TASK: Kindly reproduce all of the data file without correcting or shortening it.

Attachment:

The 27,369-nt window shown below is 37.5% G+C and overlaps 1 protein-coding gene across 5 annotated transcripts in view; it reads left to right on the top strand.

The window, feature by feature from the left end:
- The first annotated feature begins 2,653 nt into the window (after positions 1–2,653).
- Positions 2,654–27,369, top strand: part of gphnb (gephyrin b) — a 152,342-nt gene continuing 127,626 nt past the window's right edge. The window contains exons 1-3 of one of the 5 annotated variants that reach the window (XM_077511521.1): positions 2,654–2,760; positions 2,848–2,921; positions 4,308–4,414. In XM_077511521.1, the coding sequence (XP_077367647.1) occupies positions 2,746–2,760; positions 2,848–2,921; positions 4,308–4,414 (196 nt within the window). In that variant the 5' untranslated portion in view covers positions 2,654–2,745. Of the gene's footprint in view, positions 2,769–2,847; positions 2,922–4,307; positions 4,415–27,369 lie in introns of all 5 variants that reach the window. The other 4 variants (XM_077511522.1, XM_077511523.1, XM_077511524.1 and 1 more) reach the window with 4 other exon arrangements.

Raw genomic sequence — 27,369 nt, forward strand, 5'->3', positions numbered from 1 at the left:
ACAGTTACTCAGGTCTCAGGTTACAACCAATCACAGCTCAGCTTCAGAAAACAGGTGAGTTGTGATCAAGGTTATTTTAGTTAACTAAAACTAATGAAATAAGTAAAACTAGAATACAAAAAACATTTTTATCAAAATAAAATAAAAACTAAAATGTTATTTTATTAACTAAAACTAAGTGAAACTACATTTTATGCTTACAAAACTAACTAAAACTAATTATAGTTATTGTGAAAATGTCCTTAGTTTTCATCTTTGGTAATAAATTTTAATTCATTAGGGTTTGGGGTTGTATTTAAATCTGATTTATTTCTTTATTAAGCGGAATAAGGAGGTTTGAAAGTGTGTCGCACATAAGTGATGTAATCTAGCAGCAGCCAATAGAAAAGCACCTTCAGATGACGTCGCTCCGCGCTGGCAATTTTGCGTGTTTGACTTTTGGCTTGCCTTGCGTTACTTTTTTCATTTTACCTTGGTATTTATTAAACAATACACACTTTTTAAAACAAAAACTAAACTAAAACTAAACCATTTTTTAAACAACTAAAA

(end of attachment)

The 27,369-nt window shown below is 37.5% G+C and overlaps 1 protein-coding gene across 5 annotated transcripts in view; it reads left to right on the top strand.

The window, feature by feature from the left end:
- The first annotated feature begins 2,653 nt into the window (after positions 1–2,653).
- Positions 2,654–27,369, top strand: part of gphnb (gephyrin b) — a 152,342-nt gene continuing 127,626 nt past the window's right edge. The window contains exons 1-3 of one of the 5 annotated variants that reach the window (XM_077511521.1): positions 2,654–2,760; positions 2,848–2,921; positions 4,308–4,414. In XM_077511521.1, the coding sequence (XP_077367647.1) occupies positions 2,746–2,760; positions 2,848–2,921; positions 4,308–4,414 (196 nt within the window). In that variant the 5' untranslated portion in view covers positions 2,654–2,745. Of the gene's footprint in view, positions 2,769–2,847; positions 2,922–4,307; positions 4,415–27,369 lie in introns of all 5 variants that reach the window. The other 4 variants (XM_077511522.1, XM_077511523.1, XM_077511524.1 and 1 more) reach the window with 4 other exon arrangements.

Raw genomic sequence — 27,369 nt, forward strand, 5'->3', positions numbered from 1 at the left:
ACAGTTACTCAGGTCTCAGGTTACAACCAATCACAGCTCAGCTTCAGAAAACAGGTGAGTTGTGATCAAGGTTATTTTAGTTAACTAAAACTAATGAAATAAGTAAAACTAGAATACAAAAAACATTTTTATCAAAATAAAATAAAAACTAAAATGTTATTTTATTAACTAAAACTAAGTGAAACTACATTTTATGCTTACAAAACTAACTAAAACTAATTATAGTTATTGTGAAAATGTCCTTAGTTTTCATCTTTGGTAATAAATTTTAATTCATTAGGGTTTGGGGTTGTATTTAAATCTGATTTATTTCTTTATTAAGCGGAATAAGGAGGTTTGAAAGTGTGTCGCACATAAGTGATGTAATCTAGCAGCAGCCAATAGAAAAGCACCTTCAGATGACGTCGCTCCGCGCTGGCAATTTTGCGTGTTTGACTTTTGGCTTGCCTTGCGTTACTTTTTTCATTTTACCTTGGTATTTATTAAACAATACACACTTTTTAAAACAAAAACTAAACTAAAACTAAACCATTTTTTAAACAACTAAAA